The Moonshiners have been together for 15 years. Wow, I can’t believe it’s been that long!
Past lives (i.e., previous bands, your early years, etc.):
I came home from the University of Nebraska in the 80’s fresh from my first band and started an original rock group with my best friend, Joe. A few years later Joe put together an Irish band for St Patrick’s Day for kicks. This became a nine piece off the hook Celtic/punk band, The Flailin’ Shillelaghs. We were one of the few New York bands, besides the Pogues, doing that style of punked up Irish music.
We were very popular, played sold out gigs, but were all over the place. It was a crazy time. We ended up breaking up, but Joe and Bobby and I eventually regrouped as the Moonshiners. We recruited bassist Pat Lonzello from a very successful country band and played with a number of very cool players over the years. We went from being a rock band doing Irish music to a true Celtic rock band when we found Tommy B. He gave us a more tradition sound and added vocal and song writing diversity. We always had strong guitar players, but picking up Frank a couple of years ago refined our sound and added more traditional Irish instrumentation.
This is M’s first year with the band, but I cannot overstate the impact she has had. She’s a formally trained young violinist out of Chicago who has taken us to another level.
Pat recently left to spend time with his family, and we picked up an old friend, Rich Shields, as our new bass player.
The Pogues, Saw Doctors, Flogging Molly, Great Big Sea, Gaelic Storm, the Beatles (obligatory), Clancys, Wolfetones.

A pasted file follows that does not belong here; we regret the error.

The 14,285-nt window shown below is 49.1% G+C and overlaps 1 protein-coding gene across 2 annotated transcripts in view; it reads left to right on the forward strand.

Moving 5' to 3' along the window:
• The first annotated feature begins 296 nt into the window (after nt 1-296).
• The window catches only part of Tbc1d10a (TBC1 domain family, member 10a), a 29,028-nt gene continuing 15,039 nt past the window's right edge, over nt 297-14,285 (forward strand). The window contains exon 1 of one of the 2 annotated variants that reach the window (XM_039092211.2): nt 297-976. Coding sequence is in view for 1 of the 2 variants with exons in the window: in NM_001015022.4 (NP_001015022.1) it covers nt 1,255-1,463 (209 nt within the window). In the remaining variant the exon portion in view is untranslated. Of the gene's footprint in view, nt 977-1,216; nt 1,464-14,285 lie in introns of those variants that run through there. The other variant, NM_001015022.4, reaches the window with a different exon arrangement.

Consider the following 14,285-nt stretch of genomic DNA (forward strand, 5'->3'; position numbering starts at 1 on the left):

Favorite venues to play:
Madison Square Garden! But unfortunately that hasn’t happened. No, we play mostly festivals, weddings, and private parties these days, but we really enjoy the occasional bar gigs. Ulysses’ and the Playwright Pub are always a lot of fun. Our favorite gig though has got to be the NYPD Emerald Society post-parade party on St. Patrick’s Day at the pier on the Hudson. It’s the largest indoor St. Patrick’s Day party in the world. They average about six thousand people and you feel like you know each and every one of them.
Blatant self-promotion: What would you like to plug?
Tell us a story or anecdote about performing live.
We only work off a set list for the festivals and weddings. The bar gigs are fun because we never know exactly where we will go. Joe and I (mostly Joe) call songs out and eventually the audience tells us what to play whether we know the song or not. Playing with these guys is amazing because they will usually figure it out. They don’t remember what they had for lunch but can recall a Stones song they haven’t played in 15 years.